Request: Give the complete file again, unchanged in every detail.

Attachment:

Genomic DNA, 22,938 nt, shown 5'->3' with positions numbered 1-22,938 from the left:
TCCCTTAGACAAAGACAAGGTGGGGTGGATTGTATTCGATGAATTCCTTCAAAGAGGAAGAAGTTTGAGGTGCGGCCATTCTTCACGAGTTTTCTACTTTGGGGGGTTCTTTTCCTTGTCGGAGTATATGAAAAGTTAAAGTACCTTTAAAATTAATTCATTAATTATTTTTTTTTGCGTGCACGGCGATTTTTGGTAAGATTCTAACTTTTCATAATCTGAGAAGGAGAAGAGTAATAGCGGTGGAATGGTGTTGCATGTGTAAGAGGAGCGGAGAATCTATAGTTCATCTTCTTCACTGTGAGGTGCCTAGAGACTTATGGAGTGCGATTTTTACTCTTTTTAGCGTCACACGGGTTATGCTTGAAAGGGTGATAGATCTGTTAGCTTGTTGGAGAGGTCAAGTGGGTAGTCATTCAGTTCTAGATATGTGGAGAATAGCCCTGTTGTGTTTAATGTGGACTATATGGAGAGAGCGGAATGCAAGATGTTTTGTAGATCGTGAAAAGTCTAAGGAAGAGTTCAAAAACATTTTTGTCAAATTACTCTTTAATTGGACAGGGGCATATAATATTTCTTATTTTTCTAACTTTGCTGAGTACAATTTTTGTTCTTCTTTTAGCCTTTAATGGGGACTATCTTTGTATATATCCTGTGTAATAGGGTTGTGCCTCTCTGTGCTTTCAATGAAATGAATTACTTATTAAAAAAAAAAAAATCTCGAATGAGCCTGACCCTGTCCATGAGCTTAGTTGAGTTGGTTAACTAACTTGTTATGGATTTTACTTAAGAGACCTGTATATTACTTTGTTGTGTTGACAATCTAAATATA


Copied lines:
Genomic DNA, 22,938 nt, shown 5'->3' with positions numbered 1-22,938 from the left:
TCCCTTAGACAAAGACAAGGTGGGGTGGATTGTATTCGATGAATTCCTTCAAAGAGGAAGAAGTTTGAGGTGCGGCCATTCTTCACGAGTTTTCTACTTTGGGGGGTTCTTTTCCTTGTCGGAGTATATGAAAAGTTAAAGTACCTTTAAAATTAATTCATTAATTATTTTTTTTTGCGTGCACGGCGATTTTTGGTAAGATTCTAACTTTTCATAATCTGAGAAGGAGAAGAGTAATAGCGGTGGAATGGTGTTGCATGTGTAAGAGGAGCGGAGAATCTATAGTTCATCTTCTTCACTGTGAGGTGCCTAGAGACTTATGGAGTGCGATTTTTACTCTTTTTAGCGTCACACGGGTTATGCTTGAAAGGGTGATAGATCTGTTAGCTTGTTGGAGAGGTCAAGTGGGTAGTCATTCAGTTCTAGATATGTGGAGAATAGCCCTGTTGTGTTTAATGTGGACTATATGGAGAGAGCGGAATGCAAGATGTTTTGTAGATCGTGAAAAGTCTAAGGAAGAGTTCAAAAACATTTTTGTCAAATTACTCTTTAATTGGACAGGGGCATATAATATTTCTTATTTTTCTAACTTTGCTGAGTACAATTTTTGTTCTTCTTTTAGCCTTTAATGGGGACTATCTTTGTATATATCCTGTGTAATAGGGTTGTGCCTCTCTGTGCTTTCAATGAAATGAATTACTTATTAAAAAAAAAAAAATCTCGAATGAGCCTGACCCTGTCCATGAGCTTAGTTGAGTTGGTTAACTAACTTGTTATGGATTTTACTTAAGAGACCTGTATATTACTTTGTTGTGTTGACAATCTAAATATA